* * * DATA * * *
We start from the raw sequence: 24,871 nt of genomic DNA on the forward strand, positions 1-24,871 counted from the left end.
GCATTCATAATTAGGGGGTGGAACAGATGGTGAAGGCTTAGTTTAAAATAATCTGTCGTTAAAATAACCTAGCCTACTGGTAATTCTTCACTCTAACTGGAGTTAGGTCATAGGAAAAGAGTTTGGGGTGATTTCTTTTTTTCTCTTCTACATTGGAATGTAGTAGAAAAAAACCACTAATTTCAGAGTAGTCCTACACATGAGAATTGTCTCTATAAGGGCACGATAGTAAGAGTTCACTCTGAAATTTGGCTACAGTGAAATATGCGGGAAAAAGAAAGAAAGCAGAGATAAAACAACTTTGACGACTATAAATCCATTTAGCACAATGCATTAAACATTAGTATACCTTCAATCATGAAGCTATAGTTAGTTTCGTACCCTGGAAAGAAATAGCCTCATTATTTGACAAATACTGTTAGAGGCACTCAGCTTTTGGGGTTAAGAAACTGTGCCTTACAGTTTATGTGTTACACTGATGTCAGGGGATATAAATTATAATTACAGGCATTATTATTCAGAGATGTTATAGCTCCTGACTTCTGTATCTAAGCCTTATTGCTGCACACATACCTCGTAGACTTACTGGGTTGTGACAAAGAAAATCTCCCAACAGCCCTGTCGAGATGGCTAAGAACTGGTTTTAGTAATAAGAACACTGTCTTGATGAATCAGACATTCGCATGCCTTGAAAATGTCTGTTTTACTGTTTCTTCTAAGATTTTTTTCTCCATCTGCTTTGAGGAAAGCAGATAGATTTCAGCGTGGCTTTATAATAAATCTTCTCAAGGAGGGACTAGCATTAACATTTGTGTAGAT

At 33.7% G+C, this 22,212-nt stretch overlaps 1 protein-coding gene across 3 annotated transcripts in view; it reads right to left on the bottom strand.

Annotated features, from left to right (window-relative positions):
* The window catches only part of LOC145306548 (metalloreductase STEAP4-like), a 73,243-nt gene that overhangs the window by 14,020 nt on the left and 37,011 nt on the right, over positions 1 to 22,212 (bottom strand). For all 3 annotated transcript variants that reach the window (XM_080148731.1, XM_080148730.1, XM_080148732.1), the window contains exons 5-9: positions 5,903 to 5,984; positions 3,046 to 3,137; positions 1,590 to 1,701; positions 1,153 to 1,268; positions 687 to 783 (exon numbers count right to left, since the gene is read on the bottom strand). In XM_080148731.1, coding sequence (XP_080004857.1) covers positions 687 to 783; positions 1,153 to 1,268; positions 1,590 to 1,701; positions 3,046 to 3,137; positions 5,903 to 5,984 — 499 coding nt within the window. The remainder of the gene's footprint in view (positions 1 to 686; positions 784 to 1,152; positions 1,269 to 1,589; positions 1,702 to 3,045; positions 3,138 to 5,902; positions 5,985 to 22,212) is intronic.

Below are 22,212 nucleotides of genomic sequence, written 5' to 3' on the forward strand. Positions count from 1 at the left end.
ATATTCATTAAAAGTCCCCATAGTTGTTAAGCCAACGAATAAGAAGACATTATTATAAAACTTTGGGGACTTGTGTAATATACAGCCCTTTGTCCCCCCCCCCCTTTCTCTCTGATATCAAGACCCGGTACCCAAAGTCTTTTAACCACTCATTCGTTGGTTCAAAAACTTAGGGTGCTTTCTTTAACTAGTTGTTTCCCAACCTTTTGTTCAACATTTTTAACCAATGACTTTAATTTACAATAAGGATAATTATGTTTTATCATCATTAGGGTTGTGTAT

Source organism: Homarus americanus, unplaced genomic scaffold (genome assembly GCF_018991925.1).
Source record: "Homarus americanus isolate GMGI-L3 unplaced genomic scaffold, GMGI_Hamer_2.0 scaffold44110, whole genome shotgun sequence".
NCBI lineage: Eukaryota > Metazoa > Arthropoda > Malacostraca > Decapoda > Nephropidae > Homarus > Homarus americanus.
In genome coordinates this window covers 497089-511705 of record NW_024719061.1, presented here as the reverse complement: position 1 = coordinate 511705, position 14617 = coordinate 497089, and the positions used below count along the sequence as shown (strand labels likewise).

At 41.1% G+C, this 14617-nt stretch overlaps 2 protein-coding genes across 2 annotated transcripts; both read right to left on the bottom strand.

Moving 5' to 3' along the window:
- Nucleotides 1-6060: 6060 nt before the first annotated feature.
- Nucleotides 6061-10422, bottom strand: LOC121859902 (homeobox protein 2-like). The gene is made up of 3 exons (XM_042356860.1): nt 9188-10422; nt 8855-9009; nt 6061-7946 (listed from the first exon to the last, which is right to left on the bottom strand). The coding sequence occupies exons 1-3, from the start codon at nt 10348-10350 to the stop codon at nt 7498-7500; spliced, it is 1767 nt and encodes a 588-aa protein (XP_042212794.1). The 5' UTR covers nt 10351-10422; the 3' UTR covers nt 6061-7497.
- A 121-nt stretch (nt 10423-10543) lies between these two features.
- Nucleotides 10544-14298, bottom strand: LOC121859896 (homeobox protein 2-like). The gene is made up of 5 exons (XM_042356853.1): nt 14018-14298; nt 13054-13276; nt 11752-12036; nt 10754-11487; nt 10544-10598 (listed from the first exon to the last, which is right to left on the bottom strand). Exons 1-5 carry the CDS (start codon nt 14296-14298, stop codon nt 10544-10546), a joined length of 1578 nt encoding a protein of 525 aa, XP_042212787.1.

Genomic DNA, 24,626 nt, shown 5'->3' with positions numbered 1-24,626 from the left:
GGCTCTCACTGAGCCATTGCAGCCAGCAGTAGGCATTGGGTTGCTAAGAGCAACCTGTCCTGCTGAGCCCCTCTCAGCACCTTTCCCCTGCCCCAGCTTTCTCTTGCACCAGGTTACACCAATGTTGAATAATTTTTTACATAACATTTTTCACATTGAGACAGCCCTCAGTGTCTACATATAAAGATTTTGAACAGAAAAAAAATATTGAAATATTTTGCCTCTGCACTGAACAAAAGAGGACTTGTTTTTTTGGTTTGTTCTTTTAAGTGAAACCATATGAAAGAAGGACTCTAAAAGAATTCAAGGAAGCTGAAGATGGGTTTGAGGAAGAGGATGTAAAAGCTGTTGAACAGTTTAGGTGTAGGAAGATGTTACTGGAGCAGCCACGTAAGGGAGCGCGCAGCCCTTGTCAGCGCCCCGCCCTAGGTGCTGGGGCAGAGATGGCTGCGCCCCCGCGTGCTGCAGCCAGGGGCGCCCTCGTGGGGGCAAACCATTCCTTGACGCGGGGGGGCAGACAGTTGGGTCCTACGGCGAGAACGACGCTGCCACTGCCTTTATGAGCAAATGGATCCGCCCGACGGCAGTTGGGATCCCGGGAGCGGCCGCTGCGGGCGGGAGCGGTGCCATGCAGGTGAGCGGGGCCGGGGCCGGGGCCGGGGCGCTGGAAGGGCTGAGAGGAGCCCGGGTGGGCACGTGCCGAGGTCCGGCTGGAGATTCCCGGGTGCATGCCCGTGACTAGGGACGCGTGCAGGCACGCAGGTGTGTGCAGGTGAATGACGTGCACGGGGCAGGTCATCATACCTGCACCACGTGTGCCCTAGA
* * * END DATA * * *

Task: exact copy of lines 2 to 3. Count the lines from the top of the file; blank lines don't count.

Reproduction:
GCATTCATAATTAGGGGGTGGAACAGATGGTGAAGGCTTAGTTTAAAATAATCTGTCGTTAAAATAACCTAGCCTACTGGTAATTCTTCACTCTAACTGGAGTTAGGTCATAGGAAAAGAGTTTGGGGTGATTTCTTTTTTTCTCTTCTACATTGGAATGTAGTAGAAAAAAACCACTAATTTCAGAGTAGTCCTACACATGAGAATTGTCTCTATAAGGGCACGATAGTAAGAGTTCACTCTGAAATTTGGCTACAGTGAAATATGCGGGAAAAAGAAAGAAAGCAGAGATAAAACAACTTTGACGACTATAAATCCATTTAGCACAATGCATTAAACATTAGTATACCTTCAATCATGAAGCTATAGTTAGTTTCGTACCCTGGAAAGAAATAGCCTCATTATTTGACAAATACTGTTAGAGGCACTCAGCTTTTGGGGTTAAGAAACTGTGCCTTACAGTTTATGTGTTACACTGATGTCAGGGGATATAAATTATAATTACAGGCATTATTATTCAGAGATGTTATAGCTCCTGACTTCTGTATCTAAGCCTTATTGCTGCACACATACCTCGTAGACTTACTGGGTTGTGACAAAGAAAATCTCCCAACAGCCCTGTCGAGATGGCTAAGAACTGGTTTTAGTAATAAGAACACTGTCTTGATGAATCAGACATTCGCATGCCTTGAAAATGTCTGTTTTACTGTTTCTTCTAAGATTTTTTTCTCCATCTGCTTTGAGGAAAGCAGATAGATTTCAGCGTGGCTTTATAATAAATCTTCTCAAGGAGGGACTAGCATTAACATTTGTGTAGAT

At 33.7% G+C, this 22,212-nt stretch overlaps 1 protein-coding gene across 3 annotated transcripts in view; it reads right to left on the bottom strand.